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SBAR, an acronym that stands for: Situation, Background, Assessment, Recommendation, is a technique used for prompt and appropriate communication in the health care organizations.[1] It is modeled upon naval military procedures and was adapted to health care by Michael Leonard, Doug Bonacum, and Suzanne Graham of Kaiser Permanente.

Example points to include[edit]

The SBAR system is used to create a structured and standardized communication format between health care workers. It is particularly useful for reporting changes in a patient's status and / or deterioration between health care services or shifts. The most common use of SBAR is during nursing shift changes. Other common uses of SBAR include changes of services. For example, a patient is having a diagnostic imaging procedure in medical imaging.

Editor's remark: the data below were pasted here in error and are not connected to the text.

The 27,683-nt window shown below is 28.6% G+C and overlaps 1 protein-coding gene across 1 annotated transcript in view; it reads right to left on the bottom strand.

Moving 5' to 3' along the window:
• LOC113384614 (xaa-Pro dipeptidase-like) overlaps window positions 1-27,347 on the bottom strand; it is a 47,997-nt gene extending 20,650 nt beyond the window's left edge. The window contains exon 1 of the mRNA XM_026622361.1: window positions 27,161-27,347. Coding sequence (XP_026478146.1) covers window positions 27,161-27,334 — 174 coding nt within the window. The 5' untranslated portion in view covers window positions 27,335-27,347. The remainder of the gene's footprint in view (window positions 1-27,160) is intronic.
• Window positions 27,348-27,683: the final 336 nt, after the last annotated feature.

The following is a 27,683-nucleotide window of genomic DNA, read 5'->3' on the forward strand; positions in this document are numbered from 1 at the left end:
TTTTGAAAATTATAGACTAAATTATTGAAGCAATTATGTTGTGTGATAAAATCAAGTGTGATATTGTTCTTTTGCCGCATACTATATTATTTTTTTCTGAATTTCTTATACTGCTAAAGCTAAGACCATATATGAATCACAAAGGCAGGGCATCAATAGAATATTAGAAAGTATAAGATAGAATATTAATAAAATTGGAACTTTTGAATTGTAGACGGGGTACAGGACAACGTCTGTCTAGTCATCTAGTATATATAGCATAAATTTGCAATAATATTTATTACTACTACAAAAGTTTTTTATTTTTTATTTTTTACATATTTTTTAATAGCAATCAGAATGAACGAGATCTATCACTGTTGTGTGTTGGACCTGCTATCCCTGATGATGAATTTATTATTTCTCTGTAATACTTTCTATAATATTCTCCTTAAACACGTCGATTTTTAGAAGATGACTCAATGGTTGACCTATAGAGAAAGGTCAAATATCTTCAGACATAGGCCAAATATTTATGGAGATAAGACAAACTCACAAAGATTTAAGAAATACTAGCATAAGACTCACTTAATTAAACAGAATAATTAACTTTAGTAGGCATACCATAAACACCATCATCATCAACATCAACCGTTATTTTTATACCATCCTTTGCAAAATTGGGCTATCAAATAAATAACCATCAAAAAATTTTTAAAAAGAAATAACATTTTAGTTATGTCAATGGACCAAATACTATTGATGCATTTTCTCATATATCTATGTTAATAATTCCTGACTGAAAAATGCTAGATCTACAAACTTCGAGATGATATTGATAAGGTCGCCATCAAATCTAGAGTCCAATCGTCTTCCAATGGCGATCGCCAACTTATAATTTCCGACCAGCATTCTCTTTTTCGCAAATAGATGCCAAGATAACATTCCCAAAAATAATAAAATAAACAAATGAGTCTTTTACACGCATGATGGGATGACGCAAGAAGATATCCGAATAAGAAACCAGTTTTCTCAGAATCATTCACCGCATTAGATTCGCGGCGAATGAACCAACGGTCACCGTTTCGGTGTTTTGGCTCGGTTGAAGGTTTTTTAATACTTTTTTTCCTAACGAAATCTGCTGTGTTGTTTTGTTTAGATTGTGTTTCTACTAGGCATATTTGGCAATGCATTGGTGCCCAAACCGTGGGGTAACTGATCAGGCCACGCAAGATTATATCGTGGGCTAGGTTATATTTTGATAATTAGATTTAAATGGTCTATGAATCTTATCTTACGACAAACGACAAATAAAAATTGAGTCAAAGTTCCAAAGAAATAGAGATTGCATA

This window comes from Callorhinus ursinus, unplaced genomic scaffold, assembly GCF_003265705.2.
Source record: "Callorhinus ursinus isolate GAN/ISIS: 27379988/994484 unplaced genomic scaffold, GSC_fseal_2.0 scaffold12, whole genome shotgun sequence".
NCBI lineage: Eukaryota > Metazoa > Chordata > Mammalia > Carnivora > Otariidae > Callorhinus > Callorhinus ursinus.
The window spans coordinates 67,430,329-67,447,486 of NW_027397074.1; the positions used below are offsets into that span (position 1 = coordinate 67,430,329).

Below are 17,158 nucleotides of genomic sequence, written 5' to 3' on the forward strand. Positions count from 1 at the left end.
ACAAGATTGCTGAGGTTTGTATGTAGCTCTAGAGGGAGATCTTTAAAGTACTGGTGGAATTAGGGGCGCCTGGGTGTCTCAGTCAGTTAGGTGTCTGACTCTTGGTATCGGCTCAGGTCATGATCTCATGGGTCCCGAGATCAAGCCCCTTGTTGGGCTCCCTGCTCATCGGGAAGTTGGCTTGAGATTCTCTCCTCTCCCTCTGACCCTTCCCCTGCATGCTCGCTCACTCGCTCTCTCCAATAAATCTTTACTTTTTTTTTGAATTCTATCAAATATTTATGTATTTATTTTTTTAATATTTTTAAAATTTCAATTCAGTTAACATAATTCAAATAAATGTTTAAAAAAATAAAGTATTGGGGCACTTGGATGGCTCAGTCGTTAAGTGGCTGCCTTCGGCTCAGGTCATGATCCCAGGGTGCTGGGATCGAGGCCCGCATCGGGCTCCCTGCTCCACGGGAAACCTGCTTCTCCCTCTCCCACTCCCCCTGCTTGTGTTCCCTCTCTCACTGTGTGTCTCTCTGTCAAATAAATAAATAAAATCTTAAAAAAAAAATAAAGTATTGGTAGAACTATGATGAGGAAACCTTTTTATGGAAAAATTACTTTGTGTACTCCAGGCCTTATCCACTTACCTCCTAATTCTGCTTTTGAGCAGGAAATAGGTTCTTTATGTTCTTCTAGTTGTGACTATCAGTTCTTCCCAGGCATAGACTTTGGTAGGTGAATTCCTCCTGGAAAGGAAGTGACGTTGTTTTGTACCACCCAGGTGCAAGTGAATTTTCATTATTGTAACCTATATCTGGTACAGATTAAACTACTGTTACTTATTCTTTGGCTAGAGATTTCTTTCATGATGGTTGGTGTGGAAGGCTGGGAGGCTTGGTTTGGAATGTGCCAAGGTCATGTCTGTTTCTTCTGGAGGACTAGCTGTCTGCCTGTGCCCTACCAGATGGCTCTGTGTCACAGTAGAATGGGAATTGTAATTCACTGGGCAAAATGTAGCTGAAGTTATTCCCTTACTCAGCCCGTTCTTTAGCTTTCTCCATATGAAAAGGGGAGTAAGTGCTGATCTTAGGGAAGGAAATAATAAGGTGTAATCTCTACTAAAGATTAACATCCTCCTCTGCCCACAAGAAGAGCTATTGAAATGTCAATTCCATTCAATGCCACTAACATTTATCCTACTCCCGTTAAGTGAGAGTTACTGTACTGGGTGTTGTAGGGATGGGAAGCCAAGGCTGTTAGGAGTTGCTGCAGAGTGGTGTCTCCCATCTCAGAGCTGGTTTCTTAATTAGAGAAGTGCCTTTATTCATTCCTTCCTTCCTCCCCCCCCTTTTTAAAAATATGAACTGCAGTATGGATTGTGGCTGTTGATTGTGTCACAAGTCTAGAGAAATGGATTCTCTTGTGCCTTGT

The following is a breakdown for each SBAR element:





External links[edit]


  1. ^ Velji, K; Baker GR, Fancott C et al. (2008). "Effectiveness of an Adapted SBAR Communication Tool for a Rehabilitation Setting". Healthcare Quarterly (Longwoods) 11 (Spec.): 72–79. PMID 18382165. 

Collaborative Communication:

2. Integrating SBAR to Improve Quality/Patient Safety Outcomes. Cynthia D. Beckett, Gayle Kipnis

3. Denham, C. Journal of Patient Safety. 4(1):38-48, March 2008.